Cold Winter Days and Gross Motor Development

Growing YearsWhen snowy and cold winter days invade our world, we are forced to stay indoors way too often. As parents, grandparents and caregivers, these are days we most dread. Children grow new behaviors as a supplement for exercise and outdoor activities. Not only are they bored, their brains are not getting the benefits that exercise offers. This, of course, results in behaviors that tend to drive us out of our minds.

Gross motor development is an early childhood skill involving the large muscles of the body, with a direct connection to other areas of development, such as: cognitive, fine motor, language, social, emotional, and sensory. Understanding how important it is for our children to develop the skill, we give them ample opportunities for practice. It is easy to development the skills outside. Children run, jump, skip, hop, swing and bike their way into adulthood. But, what happens when they cannot go outside? We can still accomplish our goal without giving up the sanity we so want to maintain.

One simple way to incorporate gross motor activities during cold winter days, is to modify quite time activities. While playing a board or card game, designate a colored square, or letter, etc. to be an activity prompt. Upon landing on the square or drawing the specified card, the child must perform some gross motor activity as previously designated by you. This can include, toe touches, jumping jacks, running in place or any of the other fun thing you remember from gym class. With only one child moving at a time, you have the control, they have the exercise, and all have fun.

Another way to get children moving is to bring outdoor games indoors. The old game of Red Rover offers opportunities to crawl (combat or handy/knee) when the child’s name is called. London Bridges allows the child an opportunity to be josled back and forth to provide good sensory movement. Tag can be played on hands and knees instead of running. Tennis can be played by older children using a paper ball and a hand for a racket. Think of all the games you played outside as a child and modify them for inside movement. Children will love these games and want to repeat them even when the sun is shinning in the sky once again.

Reading also offers opportunities to get your children moving. When reading to young children, stop and have the child act out what is happening in the story, or bounce on his/her bottom when you read, and stop when you stop a sentence. Your child is a bouncing ball, following the words in the book. Older children may act out actions seen in the pictures. Remember if a picture shows running, you can ask the child to run in place. If throwing a ball is pictured, have the child pretend to throw the ball for 30 seconds. For a younger child count the seconds out loud. If the child is older, let him/her predict how many times they will throw the ball in the alloted time. Have them count to determine if they were right. Older children can walk in place or march while reading a book. This is a great way to obtain a better reading rhythm which results in more fluent reading, thus better comprehension.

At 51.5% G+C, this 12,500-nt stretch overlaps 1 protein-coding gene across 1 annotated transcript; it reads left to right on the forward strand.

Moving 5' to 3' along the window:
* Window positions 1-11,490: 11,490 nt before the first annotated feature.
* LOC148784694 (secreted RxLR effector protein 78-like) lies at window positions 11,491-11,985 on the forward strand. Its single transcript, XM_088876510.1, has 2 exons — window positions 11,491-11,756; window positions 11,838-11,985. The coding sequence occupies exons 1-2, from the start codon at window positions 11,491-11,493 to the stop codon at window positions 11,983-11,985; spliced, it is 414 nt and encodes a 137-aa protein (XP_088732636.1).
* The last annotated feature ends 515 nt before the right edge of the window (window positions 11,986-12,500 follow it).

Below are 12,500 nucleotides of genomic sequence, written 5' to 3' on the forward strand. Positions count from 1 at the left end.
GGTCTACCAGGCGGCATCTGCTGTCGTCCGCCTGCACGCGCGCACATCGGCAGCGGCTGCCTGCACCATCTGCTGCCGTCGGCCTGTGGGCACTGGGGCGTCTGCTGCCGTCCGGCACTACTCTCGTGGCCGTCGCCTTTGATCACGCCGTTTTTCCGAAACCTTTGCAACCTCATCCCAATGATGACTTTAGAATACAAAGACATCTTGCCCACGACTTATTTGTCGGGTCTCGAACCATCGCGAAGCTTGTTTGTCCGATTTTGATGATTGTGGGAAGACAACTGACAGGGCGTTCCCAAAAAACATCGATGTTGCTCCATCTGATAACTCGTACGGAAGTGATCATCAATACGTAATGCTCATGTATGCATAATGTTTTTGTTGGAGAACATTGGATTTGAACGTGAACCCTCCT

Pretend games are fun and offer opportunities for children to move. Walk and talk like animals. Make a trail the animal must walk. Worm races are quite fun, as are snakes, wiggling across the floor. Children can pretend to be tight rope walkers in a circus by walking heel/toe on a line of tape. Remember getting off the line is falling off the tight rope. Children can play charades using occupations that require movement; baker (rolling, kneading , putting in oven), truck driver (getting in, steering, braking), fence painter (squatting, brushing paint), athletes (basketball, football, soccer, baseball, hockey) race car drivers (scoot bottoms on the floor). They may act out different types of ways to travel, or verbs (running, jumping, hitting, bouncing, washing, kneeling, batting, etc.). Keep repeating the action until guessing stops.

Obstacle courses are great ways to get your child moving. You can use pillows, turned over dining room chairs, rolled up towels, boxes or any objects that will allow the child to go in, over, under or through. The course can include: combat crawl, hand/knee crawl, tiptoe, wiggling (no hands) on bottom or belly, rolling, side walking, etc.. Look around the house and find things that would make fun obstacles for getting around the designated course.

Remember, if you have fun, your child will have fun. And, if you can control that fun on a cold indoor day in winter, you will also be able to maintain your sanity. What more can we ask for? Fun, sanity and great gross motor development.